Setting up Shop! Creating a shop in a mobile adventure game (1): Purchase Options

To go with our loot/diamonds collection system, I’ve recently implemented this little shop to the mobile 2D adventure game I’ve been working on for the course 😉 Essentially, we’re checking for OnTriggerEnter2D, setting a canvas to active, then letting the player interact with the canvas by clicking on the item they wish to purchase followed by the “Buy Item” button. This’ll likely be another multi-article topic, but let’s get stuck in.

Setting Up the Purchase Options

On each of the buttons, I’ve added an OnClick event to call a public method in an appropriate script. In the case of the Buy Item button, I’m calling ShopKeeper.AttemptPurchase (as we need to check whether the player’s got sufficient funds before actually purchasing the item):

For the purchase options, I tried to make this as modular as I could so that we can reuse the shop but change the items getting sold there. So as it is, those buttons call a public SelectItem method on their respective PurchaseOption script. There are a few things going on with these PurchaseOption scripts, so I’ll show what it looks like in the Inspector then try to give a bit of a walkthrough:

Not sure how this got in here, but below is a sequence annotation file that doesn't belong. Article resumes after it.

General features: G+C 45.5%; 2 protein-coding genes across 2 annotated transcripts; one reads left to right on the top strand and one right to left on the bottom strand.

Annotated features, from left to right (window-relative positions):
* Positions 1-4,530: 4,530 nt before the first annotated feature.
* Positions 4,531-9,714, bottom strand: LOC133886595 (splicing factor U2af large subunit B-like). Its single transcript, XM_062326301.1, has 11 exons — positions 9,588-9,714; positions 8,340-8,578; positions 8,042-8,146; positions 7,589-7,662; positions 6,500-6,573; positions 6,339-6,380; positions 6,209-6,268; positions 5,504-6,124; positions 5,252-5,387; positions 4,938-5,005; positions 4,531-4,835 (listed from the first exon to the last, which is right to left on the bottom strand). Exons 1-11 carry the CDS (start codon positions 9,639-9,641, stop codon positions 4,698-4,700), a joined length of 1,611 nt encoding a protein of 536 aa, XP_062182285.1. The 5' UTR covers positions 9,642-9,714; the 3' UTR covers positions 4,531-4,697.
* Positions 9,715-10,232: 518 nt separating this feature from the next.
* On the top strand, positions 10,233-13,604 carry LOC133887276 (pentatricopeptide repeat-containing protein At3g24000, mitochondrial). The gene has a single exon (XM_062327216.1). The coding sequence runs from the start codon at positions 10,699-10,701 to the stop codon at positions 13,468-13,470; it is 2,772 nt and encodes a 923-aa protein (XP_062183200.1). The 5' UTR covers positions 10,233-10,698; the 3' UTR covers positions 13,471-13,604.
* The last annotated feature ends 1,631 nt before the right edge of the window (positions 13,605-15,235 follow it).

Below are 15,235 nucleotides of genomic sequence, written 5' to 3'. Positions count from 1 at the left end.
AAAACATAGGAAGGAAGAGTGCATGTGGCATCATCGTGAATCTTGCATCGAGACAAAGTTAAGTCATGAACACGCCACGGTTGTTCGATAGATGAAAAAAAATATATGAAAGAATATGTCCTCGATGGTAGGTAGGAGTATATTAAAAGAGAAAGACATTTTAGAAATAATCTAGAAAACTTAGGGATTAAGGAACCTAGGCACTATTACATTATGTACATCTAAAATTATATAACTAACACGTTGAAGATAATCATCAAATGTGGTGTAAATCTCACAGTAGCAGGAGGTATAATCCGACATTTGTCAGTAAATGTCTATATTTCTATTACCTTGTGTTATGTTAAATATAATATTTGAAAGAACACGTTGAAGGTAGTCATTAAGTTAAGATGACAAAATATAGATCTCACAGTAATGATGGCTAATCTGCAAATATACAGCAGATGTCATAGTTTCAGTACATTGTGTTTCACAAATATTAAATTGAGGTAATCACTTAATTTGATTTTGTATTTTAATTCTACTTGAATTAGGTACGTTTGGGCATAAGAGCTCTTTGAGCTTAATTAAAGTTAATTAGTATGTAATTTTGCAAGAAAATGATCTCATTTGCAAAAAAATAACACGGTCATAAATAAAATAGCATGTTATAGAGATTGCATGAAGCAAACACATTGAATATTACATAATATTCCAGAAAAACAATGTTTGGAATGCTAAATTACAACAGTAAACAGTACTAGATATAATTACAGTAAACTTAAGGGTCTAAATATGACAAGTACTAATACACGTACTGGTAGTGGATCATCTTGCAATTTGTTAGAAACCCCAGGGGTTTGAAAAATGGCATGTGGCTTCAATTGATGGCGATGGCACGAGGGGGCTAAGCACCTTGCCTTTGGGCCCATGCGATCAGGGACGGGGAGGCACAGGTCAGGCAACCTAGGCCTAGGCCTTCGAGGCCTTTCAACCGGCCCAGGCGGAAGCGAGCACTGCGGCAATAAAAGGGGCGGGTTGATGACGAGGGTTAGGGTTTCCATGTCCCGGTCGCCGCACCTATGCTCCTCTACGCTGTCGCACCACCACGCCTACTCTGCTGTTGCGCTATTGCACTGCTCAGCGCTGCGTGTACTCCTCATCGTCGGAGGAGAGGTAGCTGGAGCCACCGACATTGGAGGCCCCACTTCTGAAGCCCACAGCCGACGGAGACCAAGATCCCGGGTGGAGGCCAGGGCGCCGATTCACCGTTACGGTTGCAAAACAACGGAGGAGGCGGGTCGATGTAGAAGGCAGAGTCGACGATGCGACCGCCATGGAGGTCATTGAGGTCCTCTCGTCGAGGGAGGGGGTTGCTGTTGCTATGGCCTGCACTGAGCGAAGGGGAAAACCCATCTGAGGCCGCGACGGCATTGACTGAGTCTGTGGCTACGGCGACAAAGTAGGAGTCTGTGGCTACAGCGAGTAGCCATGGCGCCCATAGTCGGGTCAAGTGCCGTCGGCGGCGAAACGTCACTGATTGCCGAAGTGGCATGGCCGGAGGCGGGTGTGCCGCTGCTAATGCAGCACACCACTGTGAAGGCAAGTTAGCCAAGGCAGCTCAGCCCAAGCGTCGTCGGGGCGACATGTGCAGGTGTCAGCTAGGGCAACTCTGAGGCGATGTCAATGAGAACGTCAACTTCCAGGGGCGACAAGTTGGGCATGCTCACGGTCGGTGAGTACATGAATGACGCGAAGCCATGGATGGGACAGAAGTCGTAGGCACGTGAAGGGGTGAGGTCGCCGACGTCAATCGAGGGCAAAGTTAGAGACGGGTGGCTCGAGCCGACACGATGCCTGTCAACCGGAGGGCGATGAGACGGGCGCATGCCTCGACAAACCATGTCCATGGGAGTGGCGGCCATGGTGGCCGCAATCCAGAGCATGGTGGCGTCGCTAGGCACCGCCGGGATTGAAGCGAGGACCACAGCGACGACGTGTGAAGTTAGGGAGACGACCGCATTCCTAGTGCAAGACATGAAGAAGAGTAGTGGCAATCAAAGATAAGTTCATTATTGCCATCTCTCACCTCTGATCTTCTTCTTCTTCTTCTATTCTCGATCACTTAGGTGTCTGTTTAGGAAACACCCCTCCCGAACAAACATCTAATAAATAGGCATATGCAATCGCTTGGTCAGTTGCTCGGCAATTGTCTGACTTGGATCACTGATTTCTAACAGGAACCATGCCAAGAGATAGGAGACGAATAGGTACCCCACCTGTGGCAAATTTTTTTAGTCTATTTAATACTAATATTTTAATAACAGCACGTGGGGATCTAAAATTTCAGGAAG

As for the script, it’ll either use a specified ShopKeeper or it’ll try to find one, then it’ll set the name and price of the item according to a struct of type “Item”. Every time an option is selected by a user, I’m sending that item’s information to the ShopKeeper via its own public SelectItem method (which accepts an Item and an integer id):

As you might’ve noticed, I’ve also got an option to check whether this is the default item (i.e., the item selected by default if the player doesn’t choose anything). This just gets us around a bug where the player can buy a non-existent item (since no item information has been passed onto the ShopKeeper). To be honest, I’m not entirely happy with this solution and think I might just have the Buy Item button get set to gray and inactive until an item has been chosen (but for the time being this works just fine 😛).

Item Struct (and ItemType enum)

As for what exactly an Item is, I’ve defined this as well as an ItemType enum in a static script called VariableContainer:

I was originally planning to write down a list of integer IDs for the various items in the game, but have instead opted for this ItemType enum (which will store any items which can be bought, looted, or otherwise obtained by the player).We can continually add to this ItemType enum as the game grows, and as long as we assign unique integer values to each of the elements there shouldn’t be much risk of us messing up any things in the Inspector.

The other two fields, “value” and “name” just store the price/value of the item and its display name respectively (as we want it to appear to the player). With this, we’ve packaged up the key information we need to know for each of our items in the game! 😄 As for what happens when the ShopKeeper receives this information, I’ll be covering that shortly in the next article 😉

Game Developer | Game Design and Literature Graduate